But the disc's supplements are mostly revelatory, starting with a brilliant overview by Thomas Beard in the insert booklet and continuing on through a pair of commentaries, excerpts from Paul Cronin's 2001 and 2007 documentaries Look Out Haskell, It's Real! (about the making of Medium Cool) and Sooner or Later (about the legacy of child actor Blankenship), respectively, and new pieces in which Wexler takes centre stage. The first commentary, featuring Wexler, actress Hill, and editorial consultant Paul Golding, was recorded for Paramount's 2001 DVD and is lively and informative, if finally trivial. The highlights of this one are the anecdotal contributions of a charming Hill, as well as the reminiscences from Wexler and Golding about working with real television reporters, working with real Black Panthers (ad libbing their lines ("Do you realize how many guns 10,000 dollars would have bought, man?")), and of course shooting at the infamous Chicago Democratic Convention.
In the interest of full disclosure, I met Paul Cronin a decade ago in Denver and we've kept in touch. Nevertheless, I have the sincerest admiration for (and occasional jealousy of) Paul, who contributes an authoritative analysis of the picture in the second yakker, pulling it all together from production to performance (Bonerz was key in helping the cast learn to improvise! I'll never watch "The Bob Newhart Show" the same way again) to reception to aftermath. As befitting a man who's put so much work into examining this film, he comes off as an expert without appearing pedantic--a neat trick, and an enviable skill. I want to thank him for his repeated spotting of Godard references: that picture of Belmondo in John's flat; that glimpse of Contempt on a television in the background. Add to the list of sci-fi films that Medium Cool reminds me of the deconstructionist horror of Alphaville.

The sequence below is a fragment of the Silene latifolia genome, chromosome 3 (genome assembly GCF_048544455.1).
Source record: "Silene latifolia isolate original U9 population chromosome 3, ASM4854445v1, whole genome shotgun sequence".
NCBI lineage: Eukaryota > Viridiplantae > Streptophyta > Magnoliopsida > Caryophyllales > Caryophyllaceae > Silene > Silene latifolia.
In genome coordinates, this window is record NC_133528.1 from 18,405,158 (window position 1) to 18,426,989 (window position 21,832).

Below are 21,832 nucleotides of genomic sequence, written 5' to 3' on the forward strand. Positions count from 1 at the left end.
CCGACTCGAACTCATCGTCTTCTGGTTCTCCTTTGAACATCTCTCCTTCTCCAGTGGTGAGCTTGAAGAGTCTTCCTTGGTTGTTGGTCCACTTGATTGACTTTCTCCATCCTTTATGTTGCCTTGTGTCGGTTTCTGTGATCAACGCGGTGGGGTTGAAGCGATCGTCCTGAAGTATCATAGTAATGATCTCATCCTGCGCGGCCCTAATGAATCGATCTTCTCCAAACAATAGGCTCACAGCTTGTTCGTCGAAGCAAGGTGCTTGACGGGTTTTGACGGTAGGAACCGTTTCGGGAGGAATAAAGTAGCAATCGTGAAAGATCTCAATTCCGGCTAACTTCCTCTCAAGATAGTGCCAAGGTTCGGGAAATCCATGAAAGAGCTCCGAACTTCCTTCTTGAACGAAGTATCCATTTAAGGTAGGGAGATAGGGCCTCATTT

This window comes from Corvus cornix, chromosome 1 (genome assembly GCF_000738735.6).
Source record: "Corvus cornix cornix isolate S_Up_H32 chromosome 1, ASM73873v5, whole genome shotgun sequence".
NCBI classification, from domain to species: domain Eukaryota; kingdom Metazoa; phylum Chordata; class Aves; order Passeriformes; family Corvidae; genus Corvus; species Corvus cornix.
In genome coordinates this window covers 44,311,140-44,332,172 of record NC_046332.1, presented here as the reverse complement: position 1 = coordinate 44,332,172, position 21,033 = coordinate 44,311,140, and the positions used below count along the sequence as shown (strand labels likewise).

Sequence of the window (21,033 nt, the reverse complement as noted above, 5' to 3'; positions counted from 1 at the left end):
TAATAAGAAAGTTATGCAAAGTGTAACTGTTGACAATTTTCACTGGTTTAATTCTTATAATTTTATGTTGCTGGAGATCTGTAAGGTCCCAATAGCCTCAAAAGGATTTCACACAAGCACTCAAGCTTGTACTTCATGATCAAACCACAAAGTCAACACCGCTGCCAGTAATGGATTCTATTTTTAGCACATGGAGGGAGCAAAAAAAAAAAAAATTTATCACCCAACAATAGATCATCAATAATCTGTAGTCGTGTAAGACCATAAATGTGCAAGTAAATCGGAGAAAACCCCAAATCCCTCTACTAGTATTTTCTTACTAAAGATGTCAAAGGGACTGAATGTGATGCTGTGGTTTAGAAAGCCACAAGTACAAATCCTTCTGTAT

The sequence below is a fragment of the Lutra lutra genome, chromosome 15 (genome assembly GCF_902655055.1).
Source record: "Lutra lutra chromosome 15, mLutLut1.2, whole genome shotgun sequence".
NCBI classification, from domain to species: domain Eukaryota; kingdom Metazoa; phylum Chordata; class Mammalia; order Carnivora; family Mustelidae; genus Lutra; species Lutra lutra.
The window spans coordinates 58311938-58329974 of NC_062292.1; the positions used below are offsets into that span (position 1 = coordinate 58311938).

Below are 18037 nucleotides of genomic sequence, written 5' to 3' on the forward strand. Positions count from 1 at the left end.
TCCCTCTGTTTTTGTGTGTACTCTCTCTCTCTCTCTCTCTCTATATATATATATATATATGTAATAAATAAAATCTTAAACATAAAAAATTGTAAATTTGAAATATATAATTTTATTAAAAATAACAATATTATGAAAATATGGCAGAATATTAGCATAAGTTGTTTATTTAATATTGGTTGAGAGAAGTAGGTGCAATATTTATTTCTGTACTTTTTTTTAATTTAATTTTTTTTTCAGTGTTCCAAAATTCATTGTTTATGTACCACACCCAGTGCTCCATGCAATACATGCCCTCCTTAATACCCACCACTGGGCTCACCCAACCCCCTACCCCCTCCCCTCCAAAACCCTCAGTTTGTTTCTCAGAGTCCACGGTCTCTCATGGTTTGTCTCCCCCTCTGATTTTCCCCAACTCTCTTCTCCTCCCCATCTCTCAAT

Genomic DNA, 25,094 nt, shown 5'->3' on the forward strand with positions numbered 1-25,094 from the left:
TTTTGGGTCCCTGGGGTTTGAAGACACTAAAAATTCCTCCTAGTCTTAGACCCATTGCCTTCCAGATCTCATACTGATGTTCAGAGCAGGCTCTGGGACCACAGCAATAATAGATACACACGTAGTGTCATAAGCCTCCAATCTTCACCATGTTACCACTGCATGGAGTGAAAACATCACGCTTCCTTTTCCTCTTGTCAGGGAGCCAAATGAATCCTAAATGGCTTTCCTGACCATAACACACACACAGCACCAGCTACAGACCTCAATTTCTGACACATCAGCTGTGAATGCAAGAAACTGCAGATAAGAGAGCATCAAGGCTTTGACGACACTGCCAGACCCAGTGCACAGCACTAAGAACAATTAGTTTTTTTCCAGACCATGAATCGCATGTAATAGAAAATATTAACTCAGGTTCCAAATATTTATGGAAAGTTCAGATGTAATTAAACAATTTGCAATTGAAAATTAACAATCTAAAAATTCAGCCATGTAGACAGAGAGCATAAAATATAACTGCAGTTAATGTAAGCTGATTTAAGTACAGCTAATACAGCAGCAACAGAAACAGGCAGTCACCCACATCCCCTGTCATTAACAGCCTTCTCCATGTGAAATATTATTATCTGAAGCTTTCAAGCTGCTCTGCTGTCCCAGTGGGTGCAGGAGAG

The two excerpts from Cronin's documentaries, one running 54 minutes and still called "Look Out Haskell, It's Real!" (1080i), the other titled "Harold Blankenship" (1080p) and running 16, offer vast insight into the first sparks of creation (the picture was based on a book it ultimately had nothing to do with), in addition to touching on the illiterate Blankenship's first experience with a shower and various sequences--including RFK being rushed into the abovementioned hotel kitchen--that were shot and deleted or planned but never shot. What I wouldn't give to see some of this elided material. A present-day interview with Wexler (15 mins., 1080p) finds the legendary (and legendarily cantankerous) filmmaker in an expansive mood; alas, by this point his recollections, ever-dimming, are largely redundant. A longer stint with Wexler, "Medium Cool Revisited" (34 mins., 1080p), is set at the NATO summit in Chicago 2012 as Wexler resurrects his hippie roots by interacting with today's counterculture. Brother, it don't hold a candle--it's like that Woodstock sequel they tried a while ago. Who knew that in 2013 we'd look back with this much regret that the new day dawning never broke over the horizon?